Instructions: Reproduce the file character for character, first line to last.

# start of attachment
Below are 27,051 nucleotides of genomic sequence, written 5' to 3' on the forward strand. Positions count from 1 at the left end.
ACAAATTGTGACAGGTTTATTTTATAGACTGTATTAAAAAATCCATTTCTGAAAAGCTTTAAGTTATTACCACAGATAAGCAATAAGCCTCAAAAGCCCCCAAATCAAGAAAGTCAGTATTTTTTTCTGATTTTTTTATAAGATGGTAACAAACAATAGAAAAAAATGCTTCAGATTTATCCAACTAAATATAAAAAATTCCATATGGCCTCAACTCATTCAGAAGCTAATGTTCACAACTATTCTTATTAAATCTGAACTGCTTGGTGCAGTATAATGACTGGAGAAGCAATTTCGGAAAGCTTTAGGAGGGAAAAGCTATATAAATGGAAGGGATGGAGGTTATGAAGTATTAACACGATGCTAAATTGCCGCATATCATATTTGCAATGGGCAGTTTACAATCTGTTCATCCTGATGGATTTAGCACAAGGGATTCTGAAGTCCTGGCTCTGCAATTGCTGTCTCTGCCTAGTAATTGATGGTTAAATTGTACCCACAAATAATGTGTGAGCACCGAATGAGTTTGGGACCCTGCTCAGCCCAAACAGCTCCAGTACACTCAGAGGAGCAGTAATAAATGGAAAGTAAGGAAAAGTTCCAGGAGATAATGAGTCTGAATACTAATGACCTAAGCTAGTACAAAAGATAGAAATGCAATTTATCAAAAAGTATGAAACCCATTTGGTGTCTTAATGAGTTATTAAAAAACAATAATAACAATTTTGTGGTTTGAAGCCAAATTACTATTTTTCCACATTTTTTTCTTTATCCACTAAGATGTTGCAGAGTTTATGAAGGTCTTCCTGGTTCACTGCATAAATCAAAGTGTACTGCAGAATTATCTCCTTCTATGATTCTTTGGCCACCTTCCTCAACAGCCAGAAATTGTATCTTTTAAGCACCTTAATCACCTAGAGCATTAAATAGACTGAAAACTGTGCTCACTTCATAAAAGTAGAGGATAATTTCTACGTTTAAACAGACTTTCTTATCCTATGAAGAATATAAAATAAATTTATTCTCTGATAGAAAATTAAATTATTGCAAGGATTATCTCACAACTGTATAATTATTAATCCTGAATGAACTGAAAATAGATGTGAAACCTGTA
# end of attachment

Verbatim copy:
Below are 27,051 nucleotides of genomic sequence, written 5' to 3' on the forward strand. Positions count from 1 at the left end.
ACAAATTGTGACAGGTTTATTTTATAGACTGTATTAAAAAATCCATTTCTGAAAAGCTTTAAGTTATTACCACAGATAAGCAATAAGCCTCAAAAGCCCCCAAATCAAGAAAGTCAGTATTTTTTTCTGATTTTTTTATAAGATGGTAACAAACAATAGAAAAAAATGCTTCAGATTTATCCAACTAAATATAAAAAATTCCATATGGCCTCAACTCATTCAGAAGCTAATGTTCACAACTATTCTTATTAAATCTGAACTGCTTGGTGCAGTATAATGACTGGAGAAGCAATTTCGGAAAGCTTTAGGAGGGAAAAGCTATATAAATGGAAGGGATGGAGGTTATGAAGTATTAACACGATGCTAAATTGCCGCATATCATATTTGCAATGGGCAGTTTACAATCTGTTCATCCTGATGGATTTAGCACAAGGGATTCTGAAGTCCTGGCTCTGCAATTGCTGTCTCTGCCTAGTAATTGATGGTTAAATTGTACCCACAAATAATGTGTGAGCACCGAATGAGTTTGGGACCCTGCTCAGCCCAAACAGCTCCAGTACACTCAGAGGAGCAGTAATAAATGGAAAGTAAGGAAAAGTTCCAGGAGATAATGAGTCTGAATACTAATGACCTAAGCTAGTACAAAAGATAGAAATGCAATTTATCAAAAAGTATGAAACCCATTTGGTGTCTTAATGAGTTATTAAAAAACAATAATAACAATTTTGTGGTTTGAAGCCAAATTACTATTTTTCCACATTTTTTTCTTTATCCACTAAGATGTTGCAGAGTTTATGAAGGTCTTCCTGGTTCACTGCATAAATCAAAGTGTACTGCAGAATTATCTCCTTCTATGATTCTTTGGCCACCTTCCTCAACAGCCAGAAATTGTATCTTTTAAGCACCTTAATCACCTAGAGCATTAAATAGACTGAAAACTGTGCTCACTTCATAAAAGTAGAGGATAATTTCTACGTTTAAACAGACTTTCTTATCCTATGAAGAATATAAAATAAATTTATTCTCTGATAGAAAATTAAATTATTGCAAGGATTATCTCACAACTGTATAATTATTAATCCTGAATGAACTGAAAATAGATGTGAAACCTGTA